Recent brain-imaging studies suggest that areas of the brain involved in mood, concentration and conscious thought are hyperconnected, which scientists believe could lead to the problems with focus, anxiety and memory frequently seen in depression.

hyperconnectivity is a hallmark of depression in the brain


Electroencephalographic evaluation of …

Electroencephalographic evaluation of decapitation of the anaesthetized rat
Lab Anim January 2014 vol. 48 no. 1 15-19
K Kongara

The objective of this study was to evaluate the changes in electroencephalographic (EEG) power spectrum in response to decapitation of anaesthetized rats, in order to assess the nociception or otherwise of this procedure.
Ten young adult male Sprague-Dawley rats were anaesthetized with halothane in oxygen and anaesthesia was maintained at a stable concentration of halothane between 1.20% and 1.25%.
The rat’s head and neck were placed through the opening of a small animal guillotine so that the blade of the guillotine was positioned over the atlanto-occipital joint of the rat’s neck.
The EEG was recorded in a five-electrode montage, bilaterally.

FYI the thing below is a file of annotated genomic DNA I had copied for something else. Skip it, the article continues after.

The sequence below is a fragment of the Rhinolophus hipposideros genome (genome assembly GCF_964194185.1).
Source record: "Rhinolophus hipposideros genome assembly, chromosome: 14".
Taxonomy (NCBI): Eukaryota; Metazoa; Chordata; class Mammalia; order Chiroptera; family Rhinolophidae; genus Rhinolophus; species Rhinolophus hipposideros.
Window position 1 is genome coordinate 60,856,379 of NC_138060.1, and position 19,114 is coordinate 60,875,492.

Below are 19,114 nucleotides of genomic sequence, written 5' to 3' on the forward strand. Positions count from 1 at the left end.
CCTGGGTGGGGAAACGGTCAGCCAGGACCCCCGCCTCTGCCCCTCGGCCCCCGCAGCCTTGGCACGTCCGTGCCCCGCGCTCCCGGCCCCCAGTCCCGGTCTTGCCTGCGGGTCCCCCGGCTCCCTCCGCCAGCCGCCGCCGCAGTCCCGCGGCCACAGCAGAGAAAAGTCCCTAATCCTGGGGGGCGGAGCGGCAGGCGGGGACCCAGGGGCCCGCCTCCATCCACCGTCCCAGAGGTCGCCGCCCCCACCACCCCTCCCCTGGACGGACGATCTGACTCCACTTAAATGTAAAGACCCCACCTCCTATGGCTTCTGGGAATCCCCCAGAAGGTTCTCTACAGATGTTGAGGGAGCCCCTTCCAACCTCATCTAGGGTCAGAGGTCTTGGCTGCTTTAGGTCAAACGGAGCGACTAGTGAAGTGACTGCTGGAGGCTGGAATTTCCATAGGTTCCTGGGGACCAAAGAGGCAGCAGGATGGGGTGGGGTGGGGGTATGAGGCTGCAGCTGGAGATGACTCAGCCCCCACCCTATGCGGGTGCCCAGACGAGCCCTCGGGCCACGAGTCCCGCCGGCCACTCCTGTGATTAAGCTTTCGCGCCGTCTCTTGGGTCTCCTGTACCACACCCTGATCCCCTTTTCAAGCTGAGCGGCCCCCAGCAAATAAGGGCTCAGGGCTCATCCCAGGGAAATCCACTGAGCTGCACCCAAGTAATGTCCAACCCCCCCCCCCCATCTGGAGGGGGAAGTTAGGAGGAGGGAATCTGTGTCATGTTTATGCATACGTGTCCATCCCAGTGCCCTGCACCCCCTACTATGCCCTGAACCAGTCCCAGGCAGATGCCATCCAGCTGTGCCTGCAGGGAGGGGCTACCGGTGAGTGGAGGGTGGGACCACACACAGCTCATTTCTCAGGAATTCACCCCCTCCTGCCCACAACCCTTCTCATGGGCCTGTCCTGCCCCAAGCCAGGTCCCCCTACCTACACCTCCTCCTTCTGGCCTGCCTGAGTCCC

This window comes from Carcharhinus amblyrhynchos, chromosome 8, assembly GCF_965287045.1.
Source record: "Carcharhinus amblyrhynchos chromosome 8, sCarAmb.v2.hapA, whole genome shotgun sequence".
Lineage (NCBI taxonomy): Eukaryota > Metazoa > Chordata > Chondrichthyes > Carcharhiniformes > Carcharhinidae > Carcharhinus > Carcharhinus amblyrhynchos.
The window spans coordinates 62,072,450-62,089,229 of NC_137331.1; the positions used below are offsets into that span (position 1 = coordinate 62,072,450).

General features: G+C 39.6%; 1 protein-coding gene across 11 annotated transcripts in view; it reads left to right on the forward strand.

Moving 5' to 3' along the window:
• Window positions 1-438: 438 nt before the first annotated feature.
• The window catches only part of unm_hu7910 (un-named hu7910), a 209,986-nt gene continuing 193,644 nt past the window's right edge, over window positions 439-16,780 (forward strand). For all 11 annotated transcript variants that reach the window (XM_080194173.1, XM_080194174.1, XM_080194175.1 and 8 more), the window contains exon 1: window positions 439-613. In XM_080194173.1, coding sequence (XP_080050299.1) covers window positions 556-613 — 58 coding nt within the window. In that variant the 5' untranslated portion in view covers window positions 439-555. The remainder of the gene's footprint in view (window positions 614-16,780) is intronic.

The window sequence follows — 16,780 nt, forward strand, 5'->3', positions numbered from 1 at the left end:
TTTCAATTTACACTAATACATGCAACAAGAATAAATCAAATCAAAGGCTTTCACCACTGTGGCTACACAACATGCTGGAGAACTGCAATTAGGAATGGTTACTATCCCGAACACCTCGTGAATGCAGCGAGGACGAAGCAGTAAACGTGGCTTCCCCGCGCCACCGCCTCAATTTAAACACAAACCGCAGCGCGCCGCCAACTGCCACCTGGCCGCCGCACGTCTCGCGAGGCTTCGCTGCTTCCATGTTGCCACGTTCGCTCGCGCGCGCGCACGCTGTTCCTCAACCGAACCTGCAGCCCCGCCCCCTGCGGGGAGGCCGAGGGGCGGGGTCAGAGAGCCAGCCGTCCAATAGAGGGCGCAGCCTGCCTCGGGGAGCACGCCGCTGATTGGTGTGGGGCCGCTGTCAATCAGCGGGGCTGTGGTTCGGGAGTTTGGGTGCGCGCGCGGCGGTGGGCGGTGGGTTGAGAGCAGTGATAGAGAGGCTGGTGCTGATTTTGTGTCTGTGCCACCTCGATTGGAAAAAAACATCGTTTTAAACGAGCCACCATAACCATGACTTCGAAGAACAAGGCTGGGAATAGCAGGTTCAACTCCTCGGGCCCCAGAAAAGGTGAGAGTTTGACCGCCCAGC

After recording a 15 min baseline the rat was decapitated by swiftly pressing the guillotine blade and the EEG recording was continued until the signal was isoelectric on both channels.
Changes in the median frequency (F50), 95% spectral edge frequency (F95) and total power of the EEG (Ptot) were used to investigate the effects of decapitation.
During the first 15 s following decapitation, there were significant increases in the F50 and F95, and a decrease in the Ptot compared with baseline values.
There was a clear window of time immediately following decapitation where changes in the EEG frequency spectrum were obvious; these changes in the EEG indices of nociception could be attributed as responses generated by the rat’s cerebral cortex following decapitation.

see also:


Futures > How to lose the one you love

How to lose the one you love
Gary Cuba
Nature Physics 10, 172 (2014)